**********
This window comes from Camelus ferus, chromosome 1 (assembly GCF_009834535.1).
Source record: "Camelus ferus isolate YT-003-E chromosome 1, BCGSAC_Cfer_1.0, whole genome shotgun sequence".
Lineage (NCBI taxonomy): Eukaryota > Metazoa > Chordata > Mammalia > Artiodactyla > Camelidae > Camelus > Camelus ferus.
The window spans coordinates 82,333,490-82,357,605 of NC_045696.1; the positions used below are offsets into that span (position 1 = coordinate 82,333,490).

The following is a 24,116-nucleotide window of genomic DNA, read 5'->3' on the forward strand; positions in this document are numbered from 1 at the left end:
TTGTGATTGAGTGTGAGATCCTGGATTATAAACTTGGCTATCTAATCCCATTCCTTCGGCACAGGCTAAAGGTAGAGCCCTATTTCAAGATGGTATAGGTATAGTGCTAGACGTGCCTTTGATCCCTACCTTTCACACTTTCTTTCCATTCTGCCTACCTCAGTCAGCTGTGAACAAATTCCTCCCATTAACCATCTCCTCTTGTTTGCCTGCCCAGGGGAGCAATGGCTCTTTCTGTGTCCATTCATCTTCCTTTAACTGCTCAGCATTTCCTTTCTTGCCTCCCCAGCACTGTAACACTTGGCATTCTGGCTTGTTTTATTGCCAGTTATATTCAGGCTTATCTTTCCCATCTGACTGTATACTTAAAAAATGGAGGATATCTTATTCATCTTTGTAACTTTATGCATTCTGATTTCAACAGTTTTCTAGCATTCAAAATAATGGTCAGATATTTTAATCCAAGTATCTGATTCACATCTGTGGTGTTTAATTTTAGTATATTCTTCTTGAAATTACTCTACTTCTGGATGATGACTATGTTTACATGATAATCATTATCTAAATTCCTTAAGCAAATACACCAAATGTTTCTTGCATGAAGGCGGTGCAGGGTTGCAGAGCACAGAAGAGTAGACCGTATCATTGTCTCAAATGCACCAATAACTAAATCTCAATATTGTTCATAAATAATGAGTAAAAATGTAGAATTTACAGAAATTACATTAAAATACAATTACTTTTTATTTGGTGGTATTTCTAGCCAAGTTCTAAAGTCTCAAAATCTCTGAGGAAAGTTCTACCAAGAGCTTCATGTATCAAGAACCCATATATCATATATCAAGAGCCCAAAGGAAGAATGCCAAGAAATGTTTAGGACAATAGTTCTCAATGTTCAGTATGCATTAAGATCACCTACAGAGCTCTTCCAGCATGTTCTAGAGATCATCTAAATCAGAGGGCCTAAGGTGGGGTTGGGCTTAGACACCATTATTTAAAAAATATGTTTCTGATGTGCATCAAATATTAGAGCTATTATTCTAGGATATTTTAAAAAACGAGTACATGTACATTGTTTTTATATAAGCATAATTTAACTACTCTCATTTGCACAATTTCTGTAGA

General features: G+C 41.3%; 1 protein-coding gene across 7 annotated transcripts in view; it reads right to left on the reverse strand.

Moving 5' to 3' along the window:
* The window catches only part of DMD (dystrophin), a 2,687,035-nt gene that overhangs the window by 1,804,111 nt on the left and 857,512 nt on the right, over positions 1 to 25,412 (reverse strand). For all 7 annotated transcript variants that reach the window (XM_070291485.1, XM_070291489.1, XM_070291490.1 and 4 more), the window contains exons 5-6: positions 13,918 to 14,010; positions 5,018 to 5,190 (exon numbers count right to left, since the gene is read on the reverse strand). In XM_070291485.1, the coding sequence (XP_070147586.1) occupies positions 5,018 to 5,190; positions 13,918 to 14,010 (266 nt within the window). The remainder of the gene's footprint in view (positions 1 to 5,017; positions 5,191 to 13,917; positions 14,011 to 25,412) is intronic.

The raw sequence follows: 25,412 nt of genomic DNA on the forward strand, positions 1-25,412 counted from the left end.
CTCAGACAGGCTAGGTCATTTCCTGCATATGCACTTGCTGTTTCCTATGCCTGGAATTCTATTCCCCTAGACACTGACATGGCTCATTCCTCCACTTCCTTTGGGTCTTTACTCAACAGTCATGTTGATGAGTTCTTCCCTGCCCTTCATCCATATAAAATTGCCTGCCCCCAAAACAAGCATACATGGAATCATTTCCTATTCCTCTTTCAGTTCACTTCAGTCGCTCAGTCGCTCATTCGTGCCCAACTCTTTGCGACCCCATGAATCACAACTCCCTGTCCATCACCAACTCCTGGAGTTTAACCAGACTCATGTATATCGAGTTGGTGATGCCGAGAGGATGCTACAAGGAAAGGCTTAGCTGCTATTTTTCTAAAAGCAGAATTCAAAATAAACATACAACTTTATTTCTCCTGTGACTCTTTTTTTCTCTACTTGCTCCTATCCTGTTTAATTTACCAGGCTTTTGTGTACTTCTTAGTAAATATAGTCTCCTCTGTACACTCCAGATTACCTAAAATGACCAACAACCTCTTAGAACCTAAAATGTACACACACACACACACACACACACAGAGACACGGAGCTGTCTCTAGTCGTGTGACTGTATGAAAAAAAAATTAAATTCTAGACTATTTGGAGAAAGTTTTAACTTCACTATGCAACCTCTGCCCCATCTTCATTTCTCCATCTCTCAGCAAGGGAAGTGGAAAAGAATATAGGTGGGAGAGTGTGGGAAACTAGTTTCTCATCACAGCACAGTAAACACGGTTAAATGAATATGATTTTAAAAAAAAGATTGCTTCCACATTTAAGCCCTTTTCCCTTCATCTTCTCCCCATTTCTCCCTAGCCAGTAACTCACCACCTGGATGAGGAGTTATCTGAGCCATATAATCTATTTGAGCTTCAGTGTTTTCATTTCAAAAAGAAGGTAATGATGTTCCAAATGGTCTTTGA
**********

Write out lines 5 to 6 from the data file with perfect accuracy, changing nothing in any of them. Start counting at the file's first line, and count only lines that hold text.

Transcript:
The following is a 24,116-nucleotide window of genomic DNA, read 5'->3' on the forward strand; positions in this document are numbered from 1 at the left end:
TTGTGATTGAGTGTGAGATCCTGGATTATAAACTTGGCTATCTAATCCCATTCCTTCGGCACAGGCTAAAGGTAGAGCCCTATTTCAAGATGGTATAGGTATAGTGCTAGACGTGCCTTTGATCCCTACCTTTCACACTTTCTTTCCATTCTGCCTACCTCAGTCAGCTGTGAACAAATTCCTCCCATTAACCATCTCCTCTTGTTTGCCTGCCCAGGGGAGCAATGGCTCTTTCTGTGTCCATTCATCTTCCTTTAACTGCTCAGCATTTCCTTTCTTGCCTCCCCAGCACTGTAACACTTGGCATTCTGGCTTGTTTTATTGCCAGTTATATTCAGGCTTATCTTTCCCATCTGACTGTATACTTAAAAAATGGAGGATATCTTATTCATCTTTGTAACTTTATGCATTCTGATTTCAACAGTTTTCTAGCATTCAAAATAATGGTCAGATATTTTAATCCAAGTATCTGATTCACATCTGTGGTGTTTAATTTTAGTATATTCTTCTTGAAATTACTCTACTTCTGGATGATGACTATGTTTACATGATAATCATTATCTAAATTCCTTAAGCAAATACACCAAATGTTTCTTGCATGAAGGCGGTGCAGGGTTGCAGAGCACAGAAGAGTAGACCGTATCATTGTCTCAAATGCACCAATAACTAAATCTCAATATTGTTCATAAATAATGAGTAAAAATGTAGAATTTACAGAAATTACATTAAAATACAATTACTTTTTATTTGGTGGTATTTCTAGCCAAGTTCTAAAGTCTCAAAATCTCTGAGGAAAGTTCTACCAAGAGCTTCATGTATCAAGAACCCATATATCATATATCAAGAGCCCAAAGGAAGAATGCCAAGAAATGTTTAGGACAATAGTTCTCAATGTTCAGTATGCATTAAGATCACCTACAGAGCTCTTCCAGCATGTTCTAGAGATCATCTAAATCAGAGGGCCTAAGGTGGGGTTGGGCTTAGACACCATTATTTAAAAAATATGTTTCTGATGTGCATCAAATATTAGAGCTATTATTCTAGGATATTTTAAAAAACGAGTACATGTACATTGTTTTTATATAAGCATAATTTAACTACTCTCATTTGCACAATTTCTGTAGA